Just another week in the world of regulation:
- Last week, 65 new final rules were published, down from 68 the previous week.
- That’s the equivalent of a new regulation every 2 hours and 35 minutes — 24 hours a day, 7 days a week.
- All in all, 2,431 final rules have been published in the Federal Register this year.
- If this keeps up, the total tally for 2012 will be 3,868 new rules.
- Last week, 1,943 new pages were added to the 2012 Federal Register, for a total of 49,910 pages.
- At its current pace, the 2012 Federal Register will run 77,985 pages.
- Rules are called “economically significant” if they have costs of $100 million or more in a given year. The 28 such rules published so far in 2012 have compliance costs of at least $16.37 billion. Two of the rules do not have cost estimates, and a third cost estimate does not give a total annual cost. We assume that rules lacking this basic transparency measure cost the bare minimum of $100 million per year. The true cost is almost certainly higher.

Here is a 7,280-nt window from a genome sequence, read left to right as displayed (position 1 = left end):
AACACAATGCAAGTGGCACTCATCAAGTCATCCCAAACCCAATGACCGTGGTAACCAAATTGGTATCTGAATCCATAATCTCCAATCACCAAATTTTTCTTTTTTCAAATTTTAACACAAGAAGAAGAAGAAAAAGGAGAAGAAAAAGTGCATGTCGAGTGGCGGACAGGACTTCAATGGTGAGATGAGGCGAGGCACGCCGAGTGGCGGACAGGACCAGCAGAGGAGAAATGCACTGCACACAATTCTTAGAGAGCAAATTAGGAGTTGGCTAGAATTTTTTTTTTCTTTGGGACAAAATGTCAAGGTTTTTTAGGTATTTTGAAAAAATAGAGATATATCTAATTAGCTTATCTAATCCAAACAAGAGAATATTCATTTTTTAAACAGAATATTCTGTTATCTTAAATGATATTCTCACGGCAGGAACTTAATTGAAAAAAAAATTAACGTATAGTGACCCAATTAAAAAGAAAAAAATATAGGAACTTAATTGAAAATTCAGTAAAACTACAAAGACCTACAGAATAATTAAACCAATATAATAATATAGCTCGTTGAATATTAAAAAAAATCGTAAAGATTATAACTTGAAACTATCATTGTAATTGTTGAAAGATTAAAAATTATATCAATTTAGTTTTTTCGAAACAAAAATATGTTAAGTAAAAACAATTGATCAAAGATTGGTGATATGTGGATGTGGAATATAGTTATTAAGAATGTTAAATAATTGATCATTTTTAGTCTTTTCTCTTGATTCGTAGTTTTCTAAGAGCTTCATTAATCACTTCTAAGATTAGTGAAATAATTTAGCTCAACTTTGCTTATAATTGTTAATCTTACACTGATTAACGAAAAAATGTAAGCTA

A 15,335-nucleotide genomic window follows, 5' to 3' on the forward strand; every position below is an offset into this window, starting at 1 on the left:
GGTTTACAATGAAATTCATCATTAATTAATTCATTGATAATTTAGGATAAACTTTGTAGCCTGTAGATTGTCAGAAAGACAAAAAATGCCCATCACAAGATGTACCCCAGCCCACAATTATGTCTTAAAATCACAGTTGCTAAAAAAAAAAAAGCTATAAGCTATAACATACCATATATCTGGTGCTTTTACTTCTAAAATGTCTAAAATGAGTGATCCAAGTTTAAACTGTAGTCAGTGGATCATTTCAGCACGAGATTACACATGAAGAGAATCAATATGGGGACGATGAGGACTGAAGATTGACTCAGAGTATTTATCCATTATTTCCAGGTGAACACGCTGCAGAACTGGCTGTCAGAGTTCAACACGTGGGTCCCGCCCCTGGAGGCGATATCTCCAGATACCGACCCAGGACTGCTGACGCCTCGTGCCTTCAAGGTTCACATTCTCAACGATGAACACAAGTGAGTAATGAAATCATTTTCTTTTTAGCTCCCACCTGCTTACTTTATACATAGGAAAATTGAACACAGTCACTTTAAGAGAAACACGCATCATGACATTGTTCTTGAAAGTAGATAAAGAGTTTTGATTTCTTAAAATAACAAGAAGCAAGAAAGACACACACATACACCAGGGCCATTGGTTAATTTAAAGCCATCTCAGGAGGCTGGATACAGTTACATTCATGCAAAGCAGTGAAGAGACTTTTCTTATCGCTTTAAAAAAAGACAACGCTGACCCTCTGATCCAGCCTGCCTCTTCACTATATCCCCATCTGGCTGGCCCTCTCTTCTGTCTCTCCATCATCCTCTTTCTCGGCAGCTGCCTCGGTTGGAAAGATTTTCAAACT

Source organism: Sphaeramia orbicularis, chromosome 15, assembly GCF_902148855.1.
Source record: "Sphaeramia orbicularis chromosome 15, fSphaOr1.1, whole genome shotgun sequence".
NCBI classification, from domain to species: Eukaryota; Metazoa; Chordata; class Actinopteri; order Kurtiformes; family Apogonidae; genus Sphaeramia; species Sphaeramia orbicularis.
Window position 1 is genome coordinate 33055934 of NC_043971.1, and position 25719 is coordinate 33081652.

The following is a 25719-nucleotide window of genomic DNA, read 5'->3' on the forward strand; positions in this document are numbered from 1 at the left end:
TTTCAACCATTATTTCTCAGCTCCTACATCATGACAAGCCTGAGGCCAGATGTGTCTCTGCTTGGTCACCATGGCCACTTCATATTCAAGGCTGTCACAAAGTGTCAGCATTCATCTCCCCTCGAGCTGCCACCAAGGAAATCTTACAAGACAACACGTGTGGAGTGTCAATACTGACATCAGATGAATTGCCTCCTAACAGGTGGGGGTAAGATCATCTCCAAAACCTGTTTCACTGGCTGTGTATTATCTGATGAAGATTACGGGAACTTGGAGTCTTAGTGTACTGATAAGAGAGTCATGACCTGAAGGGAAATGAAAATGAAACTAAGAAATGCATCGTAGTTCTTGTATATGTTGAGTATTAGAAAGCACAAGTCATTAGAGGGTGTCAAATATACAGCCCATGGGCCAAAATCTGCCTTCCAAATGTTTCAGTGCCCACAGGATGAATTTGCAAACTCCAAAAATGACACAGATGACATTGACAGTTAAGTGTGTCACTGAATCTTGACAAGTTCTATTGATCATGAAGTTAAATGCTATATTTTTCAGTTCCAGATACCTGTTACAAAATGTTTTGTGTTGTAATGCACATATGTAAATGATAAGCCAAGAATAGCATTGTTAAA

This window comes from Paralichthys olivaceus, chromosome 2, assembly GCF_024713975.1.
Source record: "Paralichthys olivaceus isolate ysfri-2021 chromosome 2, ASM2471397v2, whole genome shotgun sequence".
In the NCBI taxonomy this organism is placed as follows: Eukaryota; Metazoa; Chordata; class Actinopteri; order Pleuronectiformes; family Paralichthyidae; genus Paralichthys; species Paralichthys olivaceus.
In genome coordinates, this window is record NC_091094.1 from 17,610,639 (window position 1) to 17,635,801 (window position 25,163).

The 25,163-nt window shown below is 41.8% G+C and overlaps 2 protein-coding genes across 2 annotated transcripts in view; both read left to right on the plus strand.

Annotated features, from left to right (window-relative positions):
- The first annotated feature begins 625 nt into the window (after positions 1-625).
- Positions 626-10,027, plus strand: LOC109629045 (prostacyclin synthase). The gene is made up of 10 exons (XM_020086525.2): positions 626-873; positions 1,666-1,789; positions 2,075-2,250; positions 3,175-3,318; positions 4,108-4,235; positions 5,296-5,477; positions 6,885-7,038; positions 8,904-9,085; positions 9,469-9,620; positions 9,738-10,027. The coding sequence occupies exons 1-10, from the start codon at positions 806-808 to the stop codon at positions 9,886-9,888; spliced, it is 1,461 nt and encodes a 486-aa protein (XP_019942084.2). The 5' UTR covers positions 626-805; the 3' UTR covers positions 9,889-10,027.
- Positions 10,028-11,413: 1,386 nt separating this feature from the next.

- One economically significant rule was published last week.
- So far, 248 final rules that meet the broader definition of “significant” have been published in 2012.
- So far this year, 460 final rules affect small business; 63 of them are significant rules.
Highlights from final rules published last week:
- Last week’s economically significant rule comes from the EPA. It changes offshore oil drilling procedures in the wake of the 2010 BP spill. You can read the 137-page rule here; Politico kindly summarizes it here.
- The National Mine Safety and Health Review Commission is moving its headquarters.
- The Pagosa skyrocket, Parachute beardtongue, and DeBecque phacelia are more than cool potential band names. These plant species are the beneficiaries of critical habitat designations, courtesy of the Fish and Wildlife Service.
- If you would like to request that a TV show be closed captioned, take note that the FCC has changed some of its relevant terminology.
For more data, go to TenThousandCommandments.com.